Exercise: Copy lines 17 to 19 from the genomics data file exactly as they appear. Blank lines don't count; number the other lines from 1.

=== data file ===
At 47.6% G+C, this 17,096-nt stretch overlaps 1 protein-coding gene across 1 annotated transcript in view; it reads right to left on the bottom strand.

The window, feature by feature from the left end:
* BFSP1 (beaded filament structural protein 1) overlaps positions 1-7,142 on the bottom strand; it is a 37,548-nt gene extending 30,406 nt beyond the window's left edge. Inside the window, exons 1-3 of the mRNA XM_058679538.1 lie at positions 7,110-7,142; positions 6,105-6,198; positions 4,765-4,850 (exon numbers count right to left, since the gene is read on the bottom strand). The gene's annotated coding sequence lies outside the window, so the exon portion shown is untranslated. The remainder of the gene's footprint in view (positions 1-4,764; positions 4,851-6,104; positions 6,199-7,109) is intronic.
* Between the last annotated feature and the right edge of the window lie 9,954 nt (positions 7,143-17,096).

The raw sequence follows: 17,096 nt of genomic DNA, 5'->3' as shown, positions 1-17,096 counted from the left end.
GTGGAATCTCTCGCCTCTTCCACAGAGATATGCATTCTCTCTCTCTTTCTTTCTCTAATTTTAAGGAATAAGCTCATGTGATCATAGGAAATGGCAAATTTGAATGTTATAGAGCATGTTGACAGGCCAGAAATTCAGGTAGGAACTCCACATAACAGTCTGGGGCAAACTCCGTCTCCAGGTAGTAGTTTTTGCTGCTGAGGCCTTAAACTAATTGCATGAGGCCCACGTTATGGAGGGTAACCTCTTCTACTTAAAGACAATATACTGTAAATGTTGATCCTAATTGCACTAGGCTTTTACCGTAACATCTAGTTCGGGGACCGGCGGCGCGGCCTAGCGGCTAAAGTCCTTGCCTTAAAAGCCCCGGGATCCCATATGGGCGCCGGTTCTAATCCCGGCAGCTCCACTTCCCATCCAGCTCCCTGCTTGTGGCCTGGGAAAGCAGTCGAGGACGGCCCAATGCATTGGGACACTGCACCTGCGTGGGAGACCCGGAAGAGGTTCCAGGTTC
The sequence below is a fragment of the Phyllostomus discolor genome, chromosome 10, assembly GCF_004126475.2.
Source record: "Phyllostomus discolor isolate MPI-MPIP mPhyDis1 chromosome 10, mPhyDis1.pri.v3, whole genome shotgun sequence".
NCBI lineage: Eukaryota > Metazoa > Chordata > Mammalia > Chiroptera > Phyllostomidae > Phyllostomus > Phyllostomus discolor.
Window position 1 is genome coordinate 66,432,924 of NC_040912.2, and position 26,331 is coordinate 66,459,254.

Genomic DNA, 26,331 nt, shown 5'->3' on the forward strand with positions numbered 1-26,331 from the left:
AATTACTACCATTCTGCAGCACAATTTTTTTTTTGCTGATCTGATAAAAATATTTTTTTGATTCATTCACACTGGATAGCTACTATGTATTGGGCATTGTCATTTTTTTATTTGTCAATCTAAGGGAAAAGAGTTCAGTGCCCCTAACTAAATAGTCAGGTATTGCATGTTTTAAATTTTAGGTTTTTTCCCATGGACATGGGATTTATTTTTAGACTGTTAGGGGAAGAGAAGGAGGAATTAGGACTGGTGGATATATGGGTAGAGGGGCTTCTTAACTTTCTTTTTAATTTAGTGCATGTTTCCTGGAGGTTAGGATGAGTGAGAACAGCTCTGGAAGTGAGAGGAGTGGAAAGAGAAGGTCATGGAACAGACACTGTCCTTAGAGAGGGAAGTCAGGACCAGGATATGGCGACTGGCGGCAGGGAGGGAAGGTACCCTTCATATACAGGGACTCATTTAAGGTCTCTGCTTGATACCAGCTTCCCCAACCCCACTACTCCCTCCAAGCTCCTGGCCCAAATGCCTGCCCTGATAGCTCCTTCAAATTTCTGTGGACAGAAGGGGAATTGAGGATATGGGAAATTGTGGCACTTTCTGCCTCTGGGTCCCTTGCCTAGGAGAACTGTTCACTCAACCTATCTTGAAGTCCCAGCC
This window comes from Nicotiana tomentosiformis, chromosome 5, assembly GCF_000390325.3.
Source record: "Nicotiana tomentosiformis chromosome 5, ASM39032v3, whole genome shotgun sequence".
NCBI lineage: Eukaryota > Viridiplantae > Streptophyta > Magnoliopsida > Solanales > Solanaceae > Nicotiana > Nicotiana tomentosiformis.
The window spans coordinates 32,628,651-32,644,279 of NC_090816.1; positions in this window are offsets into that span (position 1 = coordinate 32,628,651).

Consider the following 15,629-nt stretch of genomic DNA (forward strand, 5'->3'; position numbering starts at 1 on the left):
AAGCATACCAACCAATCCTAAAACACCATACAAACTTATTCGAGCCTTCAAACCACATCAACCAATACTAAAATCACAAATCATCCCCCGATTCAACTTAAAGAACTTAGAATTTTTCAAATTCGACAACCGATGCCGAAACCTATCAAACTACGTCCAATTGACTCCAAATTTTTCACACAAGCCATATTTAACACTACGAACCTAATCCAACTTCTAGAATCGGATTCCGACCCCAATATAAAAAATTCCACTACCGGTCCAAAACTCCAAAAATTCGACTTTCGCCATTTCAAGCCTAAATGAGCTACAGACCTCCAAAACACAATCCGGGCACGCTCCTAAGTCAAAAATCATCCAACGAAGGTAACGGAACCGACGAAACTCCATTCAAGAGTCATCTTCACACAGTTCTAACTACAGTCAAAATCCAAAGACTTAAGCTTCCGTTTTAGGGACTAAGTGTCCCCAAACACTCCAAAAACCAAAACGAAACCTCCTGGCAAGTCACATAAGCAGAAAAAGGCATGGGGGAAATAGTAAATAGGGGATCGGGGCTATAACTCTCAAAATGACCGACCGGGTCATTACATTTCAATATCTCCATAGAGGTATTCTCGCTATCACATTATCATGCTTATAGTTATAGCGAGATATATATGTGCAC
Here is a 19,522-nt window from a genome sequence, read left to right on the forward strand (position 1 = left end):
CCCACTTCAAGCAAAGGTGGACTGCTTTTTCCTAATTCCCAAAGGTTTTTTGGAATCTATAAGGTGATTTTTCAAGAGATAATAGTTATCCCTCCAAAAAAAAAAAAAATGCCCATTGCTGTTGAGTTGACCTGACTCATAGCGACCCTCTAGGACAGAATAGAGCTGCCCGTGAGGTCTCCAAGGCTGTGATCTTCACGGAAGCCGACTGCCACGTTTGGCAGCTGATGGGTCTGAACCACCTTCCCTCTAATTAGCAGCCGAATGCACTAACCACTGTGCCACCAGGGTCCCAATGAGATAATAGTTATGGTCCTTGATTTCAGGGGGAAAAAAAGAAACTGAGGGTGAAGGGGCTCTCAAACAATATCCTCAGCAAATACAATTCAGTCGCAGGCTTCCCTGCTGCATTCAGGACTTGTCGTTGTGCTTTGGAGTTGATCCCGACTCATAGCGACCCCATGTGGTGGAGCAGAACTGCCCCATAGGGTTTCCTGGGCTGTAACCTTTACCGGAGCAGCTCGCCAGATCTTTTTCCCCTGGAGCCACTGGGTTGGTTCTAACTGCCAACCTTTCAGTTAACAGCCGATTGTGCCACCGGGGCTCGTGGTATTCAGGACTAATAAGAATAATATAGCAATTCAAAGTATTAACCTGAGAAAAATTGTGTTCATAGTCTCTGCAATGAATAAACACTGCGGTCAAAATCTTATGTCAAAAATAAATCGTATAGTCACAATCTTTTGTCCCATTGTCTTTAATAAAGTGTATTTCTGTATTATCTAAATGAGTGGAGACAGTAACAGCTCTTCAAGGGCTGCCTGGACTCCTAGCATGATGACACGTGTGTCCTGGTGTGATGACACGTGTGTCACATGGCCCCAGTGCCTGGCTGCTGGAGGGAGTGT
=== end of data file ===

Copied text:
Consider the following 15,629-nt stretch of genomic DNA (forward strand, 5'->3'; position numbering starts at 1 on the left):
AAGCATACCAACCAATCCTAAAACACCATACAAACTTATTCGAGCCTTCAAACCACATCAACCAATACTAAAATCACAAATCATCCCCCGATTCAACTTAAAGAACTTAGAATTTTTCAAATTCGACAACCGATGCCGAAACCTATCAAACTACGTCCAATTGACTCCAAATTTTTCACACAAGCCATATTTAACACTACGAACCTAATCCAACTTCTAGAATCGGATTCCGACCCCAATATAAAAAATTCCACTACCGGTCCAAAACTCCAAAAATTCGACTTTCGCCATTTCAAGCCTAAATGAGCTACAGACCTCCAAAACACAATCCGGGCACGCTCCTAAGTCAAAAATCATCCAACGAAGGTAACGGAACCGACGAAACTCCATTCAAGAGTCATCTTCACACAGTTCTAACTACAGTCAAAATCCAAAGACTTAAGCTTCCGTTTTAGGGACTAAGTGTCCCCAAACACTCCAAAAACCAAAACGAAACCTCCTGGCAAGTCACATAAGCAGAAAAAGGCATGGGGGAAATAGTAAATAGGGGATCGGGGCTATAACTCTCAAAATGACCGACCGGGTCATTACATTTCAATATCTCCATAGAGGTATTCTCGCTATCACATTATCATGCTTATAGTTATAGCGAGATATATATGTGCAC
Here is a 19,522-nt window from a genome sequence, read left to right on the forward strand (position 1 = left end):